Purpose: Electric field stimulation can interact with brain activity in a subthreshold manner. Electric fields have been previously adaptively applied to control seizures in vitro. We report the first results from establishing suitable electrode geometries and trajectories, as well as stimulation and recording electronics, to apply this technology in vivo.
Methods: Electric field stimulation was performed in a rat kainic acid injection seizure model. Radial electric fields were generated unilaterally in hippocampus from an axial depth electrode. Both sinusoidal and multiphasic stimuli were applied. Hippocampal activity was recorded bilaterally from tungsten microelectrode pairs. Histologic examination was performed to establish electrode trajectory and characterize lesioning.
Results: Electric field modulation of epileptiform neural activity in phase with the stimulus was observed in five of six sinusoidal and six of six multiphasic waveform experiments. Both excitatory and suppressive modulation were observed in the two experiments with stimulation electrodes most centrally placed within the hippocampus. Distinctive modulation was observed in the period preceding seizure-onset detection in two of six experiments. Short-term histologic tissue damage was observed in one of six experiments associated with high unbalanced charge delivery.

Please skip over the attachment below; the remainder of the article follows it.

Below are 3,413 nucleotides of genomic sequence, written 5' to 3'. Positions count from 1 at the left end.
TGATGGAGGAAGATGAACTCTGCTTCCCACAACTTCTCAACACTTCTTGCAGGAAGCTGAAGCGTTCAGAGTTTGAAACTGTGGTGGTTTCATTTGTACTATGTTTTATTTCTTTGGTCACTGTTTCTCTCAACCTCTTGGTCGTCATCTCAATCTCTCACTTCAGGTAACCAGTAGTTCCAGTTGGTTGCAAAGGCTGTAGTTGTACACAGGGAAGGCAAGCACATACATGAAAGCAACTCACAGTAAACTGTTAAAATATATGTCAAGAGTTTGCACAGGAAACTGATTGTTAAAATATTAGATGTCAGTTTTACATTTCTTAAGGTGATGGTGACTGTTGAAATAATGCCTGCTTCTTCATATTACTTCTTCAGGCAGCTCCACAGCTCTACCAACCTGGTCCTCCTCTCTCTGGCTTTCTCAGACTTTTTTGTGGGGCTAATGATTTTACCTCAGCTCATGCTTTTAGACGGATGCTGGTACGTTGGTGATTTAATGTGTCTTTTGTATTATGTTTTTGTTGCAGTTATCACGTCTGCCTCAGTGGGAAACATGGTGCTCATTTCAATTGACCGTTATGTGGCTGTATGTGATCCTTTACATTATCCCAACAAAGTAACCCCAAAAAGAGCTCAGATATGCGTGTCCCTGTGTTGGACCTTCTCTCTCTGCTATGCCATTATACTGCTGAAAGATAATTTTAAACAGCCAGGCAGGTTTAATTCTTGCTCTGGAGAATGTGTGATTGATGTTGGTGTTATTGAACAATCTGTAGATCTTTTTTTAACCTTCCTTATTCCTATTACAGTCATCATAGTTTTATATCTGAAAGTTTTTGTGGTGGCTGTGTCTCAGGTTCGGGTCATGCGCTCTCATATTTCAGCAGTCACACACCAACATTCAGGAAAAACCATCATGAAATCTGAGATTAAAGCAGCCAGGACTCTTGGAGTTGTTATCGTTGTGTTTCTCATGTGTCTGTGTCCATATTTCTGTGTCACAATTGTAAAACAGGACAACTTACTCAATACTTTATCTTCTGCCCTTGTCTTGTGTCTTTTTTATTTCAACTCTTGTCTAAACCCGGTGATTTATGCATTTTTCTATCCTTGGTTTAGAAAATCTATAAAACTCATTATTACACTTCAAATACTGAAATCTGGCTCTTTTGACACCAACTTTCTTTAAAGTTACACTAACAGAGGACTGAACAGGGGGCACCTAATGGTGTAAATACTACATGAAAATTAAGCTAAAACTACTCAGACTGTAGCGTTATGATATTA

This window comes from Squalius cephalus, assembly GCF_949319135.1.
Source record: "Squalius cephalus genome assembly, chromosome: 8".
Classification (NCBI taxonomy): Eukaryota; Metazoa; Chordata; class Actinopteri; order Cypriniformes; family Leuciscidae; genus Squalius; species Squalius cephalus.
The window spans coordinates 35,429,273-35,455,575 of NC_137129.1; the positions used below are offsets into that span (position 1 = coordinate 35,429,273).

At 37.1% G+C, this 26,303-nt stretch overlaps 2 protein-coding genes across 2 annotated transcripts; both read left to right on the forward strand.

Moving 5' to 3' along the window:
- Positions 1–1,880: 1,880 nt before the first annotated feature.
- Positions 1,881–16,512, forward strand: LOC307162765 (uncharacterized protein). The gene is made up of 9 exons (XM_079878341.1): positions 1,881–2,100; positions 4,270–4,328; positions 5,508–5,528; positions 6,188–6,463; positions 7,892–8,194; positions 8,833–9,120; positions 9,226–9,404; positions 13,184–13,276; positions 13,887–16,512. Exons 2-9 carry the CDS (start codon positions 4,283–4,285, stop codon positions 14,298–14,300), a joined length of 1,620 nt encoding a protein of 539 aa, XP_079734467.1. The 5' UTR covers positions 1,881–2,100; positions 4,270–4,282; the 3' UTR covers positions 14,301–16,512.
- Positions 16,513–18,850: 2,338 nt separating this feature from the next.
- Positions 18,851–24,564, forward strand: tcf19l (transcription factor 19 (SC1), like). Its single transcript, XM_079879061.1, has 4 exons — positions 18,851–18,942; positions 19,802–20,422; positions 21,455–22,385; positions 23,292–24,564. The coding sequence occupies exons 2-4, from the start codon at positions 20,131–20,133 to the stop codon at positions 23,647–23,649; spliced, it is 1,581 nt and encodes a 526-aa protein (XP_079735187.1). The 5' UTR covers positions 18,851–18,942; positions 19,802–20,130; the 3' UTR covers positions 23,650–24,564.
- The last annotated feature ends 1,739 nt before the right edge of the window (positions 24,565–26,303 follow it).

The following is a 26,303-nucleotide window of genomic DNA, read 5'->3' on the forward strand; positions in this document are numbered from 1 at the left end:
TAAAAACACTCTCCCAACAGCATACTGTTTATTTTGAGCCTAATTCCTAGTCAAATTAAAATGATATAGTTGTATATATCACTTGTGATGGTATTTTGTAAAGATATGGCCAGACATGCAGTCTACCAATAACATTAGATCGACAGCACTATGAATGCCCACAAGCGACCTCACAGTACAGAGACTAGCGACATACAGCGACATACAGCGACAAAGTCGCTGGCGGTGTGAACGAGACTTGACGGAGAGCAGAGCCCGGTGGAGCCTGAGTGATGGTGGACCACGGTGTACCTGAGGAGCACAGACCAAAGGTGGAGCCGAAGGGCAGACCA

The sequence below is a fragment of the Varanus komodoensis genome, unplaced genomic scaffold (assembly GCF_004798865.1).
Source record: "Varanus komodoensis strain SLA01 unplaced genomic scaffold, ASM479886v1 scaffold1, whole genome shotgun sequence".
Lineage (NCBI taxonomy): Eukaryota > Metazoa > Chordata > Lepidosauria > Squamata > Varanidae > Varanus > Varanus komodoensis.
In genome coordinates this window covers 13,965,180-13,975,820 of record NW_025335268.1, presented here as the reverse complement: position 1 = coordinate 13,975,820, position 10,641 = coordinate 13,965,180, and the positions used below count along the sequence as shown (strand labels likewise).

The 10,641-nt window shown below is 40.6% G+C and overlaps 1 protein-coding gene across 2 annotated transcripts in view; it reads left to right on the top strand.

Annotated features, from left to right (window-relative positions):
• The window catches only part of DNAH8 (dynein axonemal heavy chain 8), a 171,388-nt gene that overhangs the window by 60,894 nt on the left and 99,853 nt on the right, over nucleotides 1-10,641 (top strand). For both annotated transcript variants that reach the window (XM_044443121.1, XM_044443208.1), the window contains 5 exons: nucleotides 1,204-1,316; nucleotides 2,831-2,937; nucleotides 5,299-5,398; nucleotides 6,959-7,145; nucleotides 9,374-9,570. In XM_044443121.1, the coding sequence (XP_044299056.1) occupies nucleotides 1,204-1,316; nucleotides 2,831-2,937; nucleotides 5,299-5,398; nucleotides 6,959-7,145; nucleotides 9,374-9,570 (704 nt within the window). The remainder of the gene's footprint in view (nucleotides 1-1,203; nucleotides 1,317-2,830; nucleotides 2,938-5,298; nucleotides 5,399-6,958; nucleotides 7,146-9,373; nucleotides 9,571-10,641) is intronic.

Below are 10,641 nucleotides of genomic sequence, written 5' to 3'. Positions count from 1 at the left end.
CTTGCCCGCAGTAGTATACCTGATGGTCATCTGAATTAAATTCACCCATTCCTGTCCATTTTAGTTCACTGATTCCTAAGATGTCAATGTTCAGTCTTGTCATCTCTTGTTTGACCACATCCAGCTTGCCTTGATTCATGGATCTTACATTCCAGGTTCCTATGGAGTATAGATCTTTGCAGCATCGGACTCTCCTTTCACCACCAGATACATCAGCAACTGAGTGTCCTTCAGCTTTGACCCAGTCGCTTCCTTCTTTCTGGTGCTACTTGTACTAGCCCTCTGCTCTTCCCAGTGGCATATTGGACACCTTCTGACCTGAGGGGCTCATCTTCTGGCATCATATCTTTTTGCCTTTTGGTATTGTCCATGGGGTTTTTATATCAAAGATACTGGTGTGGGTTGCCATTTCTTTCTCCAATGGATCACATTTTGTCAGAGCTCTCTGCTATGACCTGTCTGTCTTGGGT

Conclusions: We demonstrated in vivo electric field modulation of epileptiform hippocampal activity, suggesting that electric field control of in vivo seizures may be technically feasible. The response to stimulation before seizure could be useful for triggering control systems, and may be a novel approach to define a preseizure state.
Weak electric fields modulate neuronal activity, and knowlede of th interaction threshold is important in the understanding of neuronal synchronization, in neural prosthetic design, and in the public health assessment of environmental extremely low frequency fields. Previous experimental measurements have placed the threshold between 1 and 5 mV/mm, although theory perdicts that elongated neurons should have submillivolt per millimeter sensitivity near 100 mV/mm. We here provide the first experimental confirmation that neuronal networks are detectably sensitive to submillivolt per millimeter electric fields [Gaussian pulses 26msec full width at half-maximal, 140 mV/mm peak amplitude], an order of magnitude below previous findings, and further demonstrate that these networks are more sensitive than the average single neuron threshold (185 mV/mm peak amplitude) to field modulation.